Four Years of an Aggressive Prophylaxis and Screening Protocol for Venous Thromboembolism in a Large Trauma Population

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Purpose: This retrospective review of a prospectively collected database was conducted to determine the efficacy of four years of an aggressive screening and prophylaxis protocol for venous thromboembolism (VTE) in a large trauma population.

Methods: From Oct 2002 to Sept 2006, high-risk trauma patients received prophylaxis with both lower extremity (LE) mechanical compression and low molecular weight heparin after admission and were followed with weekly LE duplex ultrasound studies. Data were acquired from the trauma registry for patients with length of stay (LOS) >2 days and adjunctive chart review conducted in all patients with VTE.

Results: Over 4 years, 2,939 patients were admitted to the Trauma service with LOS >2 days. Overall rates for deep venous thrombosis (DVT) and pulmonary embolus (PE) were 2.5% and 0.7%. High risk criteria of closed head injury, spinal cord injury, LE fractures, and pelvic fractures were present in 89% of VTEs. Duplex ultrasound was performed in 982 patients, 9% with DVTs. Notably, 85% of LE DVTs were found on screening duplex.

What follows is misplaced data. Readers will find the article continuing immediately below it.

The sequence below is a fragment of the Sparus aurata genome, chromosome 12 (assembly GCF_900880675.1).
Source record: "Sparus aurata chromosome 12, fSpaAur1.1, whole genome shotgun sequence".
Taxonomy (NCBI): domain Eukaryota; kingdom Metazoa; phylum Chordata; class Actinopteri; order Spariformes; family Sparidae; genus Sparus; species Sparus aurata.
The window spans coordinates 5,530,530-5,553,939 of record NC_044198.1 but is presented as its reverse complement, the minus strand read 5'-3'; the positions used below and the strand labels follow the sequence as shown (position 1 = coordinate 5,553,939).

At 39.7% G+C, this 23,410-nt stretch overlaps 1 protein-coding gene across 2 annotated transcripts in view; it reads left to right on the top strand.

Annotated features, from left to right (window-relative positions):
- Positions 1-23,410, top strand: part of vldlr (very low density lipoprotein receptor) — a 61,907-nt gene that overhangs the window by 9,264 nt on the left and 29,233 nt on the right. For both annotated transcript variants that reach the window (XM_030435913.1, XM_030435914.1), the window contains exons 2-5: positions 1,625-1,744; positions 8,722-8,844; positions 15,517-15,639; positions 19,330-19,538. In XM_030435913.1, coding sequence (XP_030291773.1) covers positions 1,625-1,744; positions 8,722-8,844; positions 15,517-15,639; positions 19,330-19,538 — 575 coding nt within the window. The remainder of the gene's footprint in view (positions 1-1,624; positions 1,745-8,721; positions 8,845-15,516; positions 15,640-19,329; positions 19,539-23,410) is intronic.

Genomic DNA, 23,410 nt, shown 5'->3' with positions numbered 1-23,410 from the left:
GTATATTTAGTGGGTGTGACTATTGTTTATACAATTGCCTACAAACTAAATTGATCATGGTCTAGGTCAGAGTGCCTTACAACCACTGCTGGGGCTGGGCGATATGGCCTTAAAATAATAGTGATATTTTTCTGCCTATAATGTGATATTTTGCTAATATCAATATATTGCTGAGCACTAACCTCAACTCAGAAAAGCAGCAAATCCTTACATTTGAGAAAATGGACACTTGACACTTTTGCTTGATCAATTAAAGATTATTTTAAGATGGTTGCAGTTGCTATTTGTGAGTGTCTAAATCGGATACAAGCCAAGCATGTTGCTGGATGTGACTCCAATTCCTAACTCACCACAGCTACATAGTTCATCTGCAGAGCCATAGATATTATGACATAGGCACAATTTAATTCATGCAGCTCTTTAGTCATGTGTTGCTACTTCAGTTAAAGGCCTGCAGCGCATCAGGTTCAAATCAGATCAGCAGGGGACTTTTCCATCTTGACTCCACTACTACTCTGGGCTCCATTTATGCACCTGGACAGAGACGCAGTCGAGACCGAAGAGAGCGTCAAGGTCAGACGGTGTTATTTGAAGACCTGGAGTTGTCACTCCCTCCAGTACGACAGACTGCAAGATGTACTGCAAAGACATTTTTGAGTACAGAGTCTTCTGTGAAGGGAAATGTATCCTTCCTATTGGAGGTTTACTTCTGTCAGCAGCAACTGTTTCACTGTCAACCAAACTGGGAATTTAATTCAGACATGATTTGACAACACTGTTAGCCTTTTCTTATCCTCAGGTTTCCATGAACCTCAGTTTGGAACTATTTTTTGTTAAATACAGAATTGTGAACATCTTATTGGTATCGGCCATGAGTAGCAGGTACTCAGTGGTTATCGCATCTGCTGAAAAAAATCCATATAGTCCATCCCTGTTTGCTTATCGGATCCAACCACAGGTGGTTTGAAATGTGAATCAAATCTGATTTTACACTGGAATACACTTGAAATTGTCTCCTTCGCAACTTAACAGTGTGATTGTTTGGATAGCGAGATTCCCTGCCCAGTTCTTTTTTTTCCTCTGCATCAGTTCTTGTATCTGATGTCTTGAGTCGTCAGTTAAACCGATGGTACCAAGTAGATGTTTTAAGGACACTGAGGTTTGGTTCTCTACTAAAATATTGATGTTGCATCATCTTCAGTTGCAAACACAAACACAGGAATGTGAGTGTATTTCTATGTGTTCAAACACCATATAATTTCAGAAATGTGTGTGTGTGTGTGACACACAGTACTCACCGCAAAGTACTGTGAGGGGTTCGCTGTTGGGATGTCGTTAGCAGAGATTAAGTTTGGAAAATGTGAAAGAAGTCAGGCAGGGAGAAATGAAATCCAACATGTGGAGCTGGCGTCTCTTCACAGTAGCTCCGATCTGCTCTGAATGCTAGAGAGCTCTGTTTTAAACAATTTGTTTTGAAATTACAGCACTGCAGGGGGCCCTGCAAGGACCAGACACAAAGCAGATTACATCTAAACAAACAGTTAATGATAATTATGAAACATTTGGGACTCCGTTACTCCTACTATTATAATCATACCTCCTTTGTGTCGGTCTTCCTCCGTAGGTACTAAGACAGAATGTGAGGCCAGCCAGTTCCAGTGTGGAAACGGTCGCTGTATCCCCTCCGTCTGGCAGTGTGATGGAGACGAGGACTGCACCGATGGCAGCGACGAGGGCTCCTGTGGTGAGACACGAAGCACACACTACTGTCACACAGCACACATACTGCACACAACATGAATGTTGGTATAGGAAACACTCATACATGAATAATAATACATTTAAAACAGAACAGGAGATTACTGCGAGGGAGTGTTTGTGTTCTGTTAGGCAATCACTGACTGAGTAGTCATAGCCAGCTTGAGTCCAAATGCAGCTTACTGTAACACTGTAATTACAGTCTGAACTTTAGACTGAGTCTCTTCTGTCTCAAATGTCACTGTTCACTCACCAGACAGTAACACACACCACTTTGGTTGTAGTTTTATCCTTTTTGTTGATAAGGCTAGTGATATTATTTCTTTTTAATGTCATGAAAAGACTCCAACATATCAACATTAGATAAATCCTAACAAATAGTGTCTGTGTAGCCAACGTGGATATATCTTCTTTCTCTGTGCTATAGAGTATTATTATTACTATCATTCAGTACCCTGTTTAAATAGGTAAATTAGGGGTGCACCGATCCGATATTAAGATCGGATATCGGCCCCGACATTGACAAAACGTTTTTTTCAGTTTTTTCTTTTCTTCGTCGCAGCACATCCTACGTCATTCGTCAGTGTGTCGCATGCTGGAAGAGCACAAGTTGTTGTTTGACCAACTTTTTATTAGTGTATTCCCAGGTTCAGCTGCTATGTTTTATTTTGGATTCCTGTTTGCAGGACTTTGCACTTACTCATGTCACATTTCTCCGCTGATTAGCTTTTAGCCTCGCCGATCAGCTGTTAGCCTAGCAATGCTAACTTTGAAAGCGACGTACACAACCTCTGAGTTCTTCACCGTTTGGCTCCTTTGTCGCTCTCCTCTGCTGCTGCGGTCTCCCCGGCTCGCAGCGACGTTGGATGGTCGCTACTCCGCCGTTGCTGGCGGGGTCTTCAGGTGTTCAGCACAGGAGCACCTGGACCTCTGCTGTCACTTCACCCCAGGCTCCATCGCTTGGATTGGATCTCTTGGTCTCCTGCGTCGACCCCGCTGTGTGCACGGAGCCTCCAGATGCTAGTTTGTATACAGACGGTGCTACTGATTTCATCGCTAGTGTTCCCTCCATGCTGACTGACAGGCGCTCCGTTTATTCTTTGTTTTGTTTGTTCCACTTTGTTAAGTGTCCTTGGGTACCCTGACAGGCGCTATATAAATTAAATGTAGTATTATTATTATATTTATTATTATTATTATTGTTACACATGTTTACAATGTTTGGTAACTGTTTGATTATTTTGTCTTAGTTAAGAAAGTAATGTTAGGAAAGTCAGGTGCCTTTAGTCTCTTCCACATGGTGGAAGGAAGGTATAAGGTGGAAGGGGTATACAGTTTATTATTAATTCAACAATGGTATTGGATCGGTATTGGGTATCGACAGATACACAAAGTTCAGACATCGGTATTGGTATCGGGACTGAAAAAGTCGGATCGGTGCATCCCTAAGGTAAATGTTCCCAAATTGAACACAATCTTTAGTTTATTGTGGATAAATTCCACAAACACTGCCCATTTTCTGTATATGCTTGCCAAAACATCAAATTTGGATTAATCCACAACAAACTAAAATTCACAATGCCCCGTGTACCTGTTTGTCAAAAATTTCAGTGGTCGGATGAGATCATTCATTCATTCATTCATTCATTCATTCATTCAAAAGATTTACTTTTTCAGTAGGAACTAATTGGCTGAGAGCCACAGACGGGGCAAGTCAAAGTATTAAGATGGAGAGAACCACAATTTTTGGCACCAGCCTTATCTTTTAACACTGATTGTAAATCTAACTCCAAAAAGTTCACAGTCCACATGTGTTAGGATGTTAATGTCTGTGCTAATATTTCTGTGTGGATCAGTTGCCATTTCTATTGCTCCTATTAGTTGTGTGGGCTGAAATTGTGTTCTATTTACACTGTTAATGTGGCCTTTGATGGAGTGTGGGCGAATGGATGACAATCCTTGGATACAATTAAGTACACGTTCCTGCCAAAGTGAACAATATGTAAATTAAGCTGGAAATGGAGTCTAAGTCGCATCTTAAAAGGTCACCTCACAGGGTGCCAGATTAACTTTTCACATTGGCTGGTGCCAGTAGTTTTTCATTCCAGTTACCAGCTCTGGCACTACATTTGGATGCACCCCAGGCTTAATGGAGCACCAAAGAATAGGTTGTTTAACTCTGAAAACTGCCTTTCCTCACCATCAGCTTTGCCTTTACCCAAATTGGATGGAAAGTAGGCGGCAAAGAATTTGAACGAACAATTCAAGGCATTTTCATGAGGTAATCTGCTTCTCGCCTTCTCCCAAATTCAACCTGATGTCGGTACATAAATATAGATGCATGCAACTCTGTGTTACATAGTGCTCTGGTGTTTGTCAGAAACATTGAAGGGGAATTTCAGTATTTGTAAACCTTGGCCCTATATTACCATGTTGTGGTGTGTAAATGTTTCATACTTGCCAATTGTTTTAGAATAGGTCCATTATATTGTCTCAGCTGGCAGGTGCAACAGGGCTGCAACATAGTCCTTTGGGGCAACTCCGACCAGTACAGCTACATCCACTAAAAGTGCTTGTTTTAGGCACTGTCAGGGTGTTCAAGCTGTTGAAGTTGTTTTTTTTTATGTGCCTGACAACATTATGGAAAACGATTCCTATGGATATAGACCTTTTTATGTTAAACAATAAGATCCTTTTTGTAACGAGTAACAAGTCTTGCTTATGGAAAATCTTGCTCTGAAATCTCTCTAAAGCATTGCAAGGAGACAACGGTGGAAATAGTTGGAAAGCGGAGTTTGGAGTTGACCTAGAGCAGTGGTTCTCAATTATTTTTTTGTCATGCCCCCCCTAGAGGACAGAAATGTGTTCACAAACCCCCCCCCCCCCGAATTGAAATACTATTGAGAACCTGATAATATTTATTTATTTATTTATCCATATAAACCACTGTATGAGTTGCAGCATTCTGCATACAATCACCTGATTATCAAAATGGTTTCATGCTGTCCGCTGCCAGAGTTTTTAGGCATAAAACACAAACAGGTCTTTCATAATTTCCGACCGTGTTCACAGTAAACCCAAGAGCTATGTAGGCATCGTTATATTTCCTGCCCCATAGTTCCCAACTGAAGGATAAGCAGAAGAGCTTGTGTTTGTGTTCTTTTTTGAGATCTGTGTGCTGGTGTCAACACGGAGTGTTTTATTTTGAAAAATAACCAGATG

Conclusions: Routine use of both mechanical compression and pharmacologic prophylaxis in patients meeting defined high risk criteria leads to a very low incidence of VTE when compared to the literature. All patients with VTEs were identified as high risk by our expanded criterion, and the weekly screenings revealed multiple DVTs clinically silent at the time of diagnosis. The use of weekly screening duplexes in this large group provides the denominator to confirm the efficacy of an aggressive approach.


American Association for the Surgery of Trauma Annual Conference (AAST)


Las Vegas, NV